The Realm of the Dharma

This talk from the Upper Hamlet of Plum Village is dated Sunday, March 23, 2014. The talk on this day is in English. We begin with two chants from the monastics followed by a dharma talk on the wonders of life. Both the audio download and the video stream are available below.

It is spring and many flowers are blooming. Don’t be afraid to love and open your heart. A flower is a true wonder of life. When we walk, we encounter so many wonders of life. Where does it come from? Your body too is a wonder of life. Do we have time to be with a wonder? In the Buddhist tradition, we don’t speak of creation. We have another answer. With meditation, we look at the true nature of things and see their nature is no birth and no death. Teaching on the cloud to illustrate this teaching. The scientists also see this teaching of no birth and no death.

Getting in touch with the wonders of life. We can go outside and step away from our computer, our business, our worries. A day without a computer. How happy I am! We can using our breathing to go home to our body. When body and mind are together, you are home in the here and the now. Then we can touch the wonders of life.

What is the “dharma” versus the “Dharma”? What is the realm of the dharma? The Dharma is the teaching. A practitioner had three bodies: physical body, dharma body (our practice), and our Sangha body. We need a community. You need a sangha body to nourish your dharma body. The dharmakaya is equivalent to the kingdom of God. Can we hear the dharma talk given by the flower, the creek, the cloud, the pebble, etc? This is the teaching on Mahayana tradition. If we listen to the body, we listen to the dharma. Impermanence. The kingdom is now or never.In the kingdom, there is sunshine and there is also rain.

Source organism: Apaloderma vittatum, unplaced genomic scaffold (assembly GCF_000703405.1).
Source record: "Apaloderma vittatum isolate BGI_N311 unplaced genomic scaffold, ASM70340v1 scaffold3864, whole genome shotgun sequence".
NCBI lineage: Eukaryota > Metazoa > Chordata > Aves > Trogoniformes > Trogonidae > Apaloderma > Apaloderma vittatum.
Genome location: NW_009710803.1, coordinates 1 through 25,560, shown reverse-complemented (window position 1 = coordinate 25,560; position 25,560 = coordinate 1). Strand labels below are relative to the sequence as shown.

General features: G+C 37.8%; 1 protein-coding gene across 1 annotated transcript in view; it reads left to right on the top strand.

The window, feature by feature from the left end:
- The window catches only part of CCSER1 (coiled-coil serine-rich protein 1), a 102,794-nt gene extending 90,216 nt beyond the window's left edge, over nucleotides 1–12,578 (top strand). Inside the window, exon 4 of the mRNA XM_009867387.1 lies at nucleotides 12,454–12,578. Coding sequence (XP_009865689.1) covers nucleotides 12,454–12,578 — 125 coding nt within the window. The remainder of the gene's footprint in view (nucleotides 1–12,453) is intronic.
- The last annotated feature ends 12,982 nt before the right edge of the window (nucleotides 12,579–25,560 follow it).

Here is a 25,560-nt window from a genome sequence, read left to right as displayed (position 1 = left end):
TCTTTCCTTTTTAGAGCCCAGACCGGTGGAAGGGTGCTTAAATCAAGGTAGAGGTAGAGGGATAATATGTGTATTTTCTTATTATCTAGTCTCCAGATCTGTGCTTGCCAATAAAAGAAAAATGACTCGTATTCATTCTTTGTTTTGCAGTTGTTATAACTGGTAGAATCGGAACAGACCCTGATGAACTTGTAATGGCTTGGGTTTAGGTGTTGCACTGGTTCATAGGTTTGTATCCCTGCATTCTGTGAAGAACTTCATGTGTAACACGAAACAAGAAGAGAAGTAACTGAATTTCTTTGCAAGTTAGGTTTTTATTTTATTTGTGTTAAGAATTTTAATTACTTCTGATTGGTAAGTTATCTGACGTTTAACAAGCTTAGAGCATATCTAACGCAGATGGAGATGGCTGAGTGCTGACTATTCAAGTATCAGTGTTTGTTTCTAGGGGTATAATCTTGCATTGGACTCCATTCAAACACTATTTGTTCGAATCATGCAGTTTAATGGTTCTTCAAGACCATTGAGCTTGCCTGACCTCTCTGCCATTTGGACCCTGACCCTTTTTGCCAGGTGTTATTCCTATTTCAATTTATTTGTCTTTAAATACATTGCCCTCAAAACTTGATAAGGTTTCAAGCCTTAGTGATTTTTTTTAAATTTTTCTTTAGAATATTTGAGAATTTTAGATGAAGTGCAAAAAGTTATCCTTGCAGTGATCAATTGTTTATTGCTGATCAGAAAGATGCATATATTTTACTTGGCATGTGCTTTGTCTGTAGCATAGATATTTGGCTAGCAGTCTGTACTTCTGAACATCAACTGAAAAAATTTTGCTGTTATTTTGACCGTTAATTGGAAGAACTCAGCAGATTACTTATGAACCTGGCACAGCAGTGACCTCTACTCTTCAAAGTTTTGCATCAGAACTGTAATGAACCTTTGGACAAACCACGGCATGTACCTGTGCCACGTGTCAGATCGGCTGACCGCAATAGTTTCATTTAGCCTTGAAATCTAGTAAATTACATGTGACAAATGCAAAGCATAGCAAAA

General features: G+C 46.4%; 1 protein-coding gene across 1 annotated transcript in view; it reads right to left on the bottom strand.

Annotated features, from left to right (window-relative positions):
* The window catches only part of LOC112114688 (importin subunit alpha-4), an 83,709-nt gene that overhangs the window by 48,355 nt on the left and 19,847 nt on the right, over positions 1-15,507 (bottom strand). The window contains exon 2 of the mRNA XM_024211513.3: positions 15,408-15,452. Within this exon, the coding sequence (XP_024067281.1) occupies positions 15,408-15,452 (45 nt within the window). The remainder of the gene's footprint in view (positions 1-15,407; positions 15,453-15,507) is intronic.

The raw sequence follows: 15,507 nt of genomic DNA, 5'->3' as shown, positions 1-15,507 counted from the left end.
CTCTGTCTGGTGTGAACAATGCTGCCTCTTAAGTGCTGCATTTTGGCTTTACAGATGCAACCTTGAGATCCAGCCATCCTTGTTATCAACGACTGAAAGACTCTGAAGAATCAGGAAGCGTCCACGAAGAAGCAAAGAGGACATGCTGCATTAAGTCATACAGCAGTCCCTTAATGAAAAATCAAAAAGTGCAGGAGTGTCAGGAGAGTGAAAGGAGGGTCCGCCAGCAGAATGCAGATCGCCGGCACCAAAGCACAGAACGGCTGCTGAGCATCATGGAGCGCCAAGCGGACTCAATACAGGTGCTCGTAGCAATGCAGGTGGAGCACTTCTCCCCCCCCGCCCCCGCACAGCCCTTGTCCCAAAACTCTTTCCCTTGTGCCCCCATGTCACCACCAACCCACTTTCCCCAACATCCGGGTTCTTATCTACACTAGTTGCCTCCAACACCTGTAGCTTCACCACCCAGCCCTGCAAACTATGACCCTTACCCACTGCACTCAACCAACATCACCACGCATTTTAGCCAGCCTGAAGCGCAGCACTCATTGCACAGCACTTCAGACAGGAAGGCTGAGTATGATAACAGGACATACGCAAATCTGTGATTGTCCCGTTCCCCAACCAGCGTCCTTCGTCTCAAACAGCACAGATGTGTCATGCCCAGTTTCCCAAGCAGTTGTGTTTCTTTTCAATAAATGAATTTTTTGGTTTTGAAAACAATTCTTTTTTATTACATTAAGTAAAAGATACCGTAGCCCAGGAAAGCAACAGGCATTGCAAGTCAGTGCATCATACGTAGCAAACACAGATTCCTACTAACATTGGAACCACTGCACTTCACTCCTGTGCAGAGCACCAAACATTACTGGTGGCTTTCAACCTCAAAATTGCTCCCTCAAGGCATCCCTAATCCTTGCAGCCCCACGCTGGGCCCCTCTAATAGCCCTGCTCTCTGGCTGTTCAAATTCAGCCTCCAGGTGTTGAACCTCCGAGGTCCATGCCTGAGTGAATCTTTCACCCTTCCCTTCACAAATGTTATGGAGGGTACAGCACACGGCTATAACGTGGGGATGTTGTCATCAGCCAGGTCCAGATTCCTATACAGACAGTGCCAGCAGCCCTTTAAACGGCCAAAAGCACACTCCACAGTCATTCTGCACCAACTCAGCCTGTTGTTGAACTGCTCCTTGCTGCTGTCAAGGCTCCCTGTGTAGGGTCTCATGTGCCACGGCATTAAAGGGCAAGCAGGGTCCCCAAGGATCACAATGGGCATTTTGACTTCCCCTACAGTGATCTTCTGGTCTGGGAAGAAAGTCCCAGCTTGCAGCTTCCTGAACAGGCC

Every wonder is happening right here and now. We can stop and train ourselves how to live. Mindfulness is through our practice breathing and walking. Waking up in the morning, we smile.

I have arrived. I am home.

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The Dharma Body

Originally given in Vietnamese, available from Lang Mai, the talk from Upper Hamlet, Plum Village is dated Thursday, January 9, 2014 and is the sixteenth talk of the 2013-2014 Winter Retreat. English translation, available below, is by Sr. Tue Nghiem.  Today we learn about the dharma body and the practices of letting go, concentration, and insight.

0:00-10:00 Two Chants from Monastics
10:18-20:40 What is Dharma Body?
20:40-34:40 Nourishing our Dharma Body
34:40-56:25 Joy and Happiness – Letting Go
56:25-1:06:36 Joy and Happiness – Concentration
1:06:36-1:19:25 Joy and Happiness – Insight
1:19:25-1:22:30 Walking Meditation

The dharma body is bringing morning light – this is part of the morning chant offered each day. What is this “dharma body” that shines brilliantly in the morning light? It is the teaching body. There are two kinds: the living dharma and the dharma that is written or recorded. Whenever we breathe peacefully, walk in meditation then this is the living dharma. Another meaning is our own practice – each one of us has a physical body and if we are a disciple of the Buddha then we also have a dharma body. The practice body. As students of the Buddha, we have the capacity to generate joy and happiness. So, in the morning when we go to meditation we want to allow our dharma body to shine brilliantly. The morning is a good time to study and our practice strong and solid.